The sealed battery contains less electrolyte than the flooded type, hence the term “acid-starved.” Perhaps the most significant advantage of the sealed lead acid is the ability to combine oxygen and hydrogen to create water and prevent water loss. The recombination occurs at a moderate pressure of 0.14 bar (2psi). The valve serves as safety vent if gases buildup during over-overcharge or stressful discharge. Repeated venting would lead to an eventual dry out.

Driven by these advantages, several types of sealed lead acid have emerged and the most common are gel, also known as valve-regulated lead acid (VRLA), and absorbent glass mat (AGM). The gel cell contains a silica type gel that suspends the electrolyte in a paste. Smaller packs with capacities of up to 30A are called SLA (sealed lead acid). Packaged in a plastic container, these batteries are used for small UPS, emergency lighting, ventilators for healthcare and wheelchairs. Because of economical price, dependable service and low maintenance, the SLA remains the preferred choice for biomedical and healthcare in hospitals and retirement homes. The VRLA is the larger gel variant used as power backup for cellular repeater towers, Internet hubs, banks, hospitals, airports and other sites.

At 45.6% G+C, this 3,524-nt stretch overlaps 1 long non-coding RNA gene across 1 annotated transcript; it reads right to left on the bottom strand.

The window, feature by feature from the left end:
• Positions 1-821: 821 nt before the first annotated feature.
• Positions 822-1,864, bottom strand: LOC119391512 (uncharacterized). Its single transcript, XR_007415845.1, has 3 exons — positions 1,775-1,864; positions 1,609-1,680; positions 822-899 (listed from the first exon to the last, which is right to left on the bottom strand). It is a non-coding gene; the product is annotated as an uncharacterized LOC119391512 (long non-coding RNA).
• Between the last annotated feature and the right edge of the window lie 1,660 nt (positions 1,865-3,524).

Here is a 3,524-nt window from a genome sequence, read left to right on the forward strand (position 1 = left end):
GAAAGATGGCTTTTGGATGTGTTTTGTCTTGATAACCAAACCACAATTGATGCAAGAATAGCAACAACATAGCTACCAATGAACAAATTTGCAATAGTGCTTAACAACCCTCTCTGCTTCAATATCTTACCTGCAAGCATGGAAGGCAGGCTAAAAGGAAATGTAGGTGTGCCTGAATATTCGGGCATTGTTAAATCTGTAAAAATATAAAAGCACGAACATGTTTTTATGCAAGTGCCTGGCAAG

The AGM is a newer design and suspends the electrolytein aspecially designed glass mat. This offers several advantages to lead acid systems, including faster charging and instant high load currents on demand. AGM works best as a mid-range battery with capacities of 30 to 100Ah and is less suited for large systems, such as UPS. Typical uses are starter batter for motorcycles, start-stop function for micro-hybrid cars, as well as marine and RV that need some cycling.

With cycling and age, the capacity of AGM fades gradually; gel, on the other hand, has a dome shaped performance curve and stays in the high performance range longer but then drops suddenly towards the end of life. AGM is more expensive than flooded, but is cheaper than gel.(Gel would be too expensive for start/stop use in cars.) See Absorbent Glass Mat (AGM).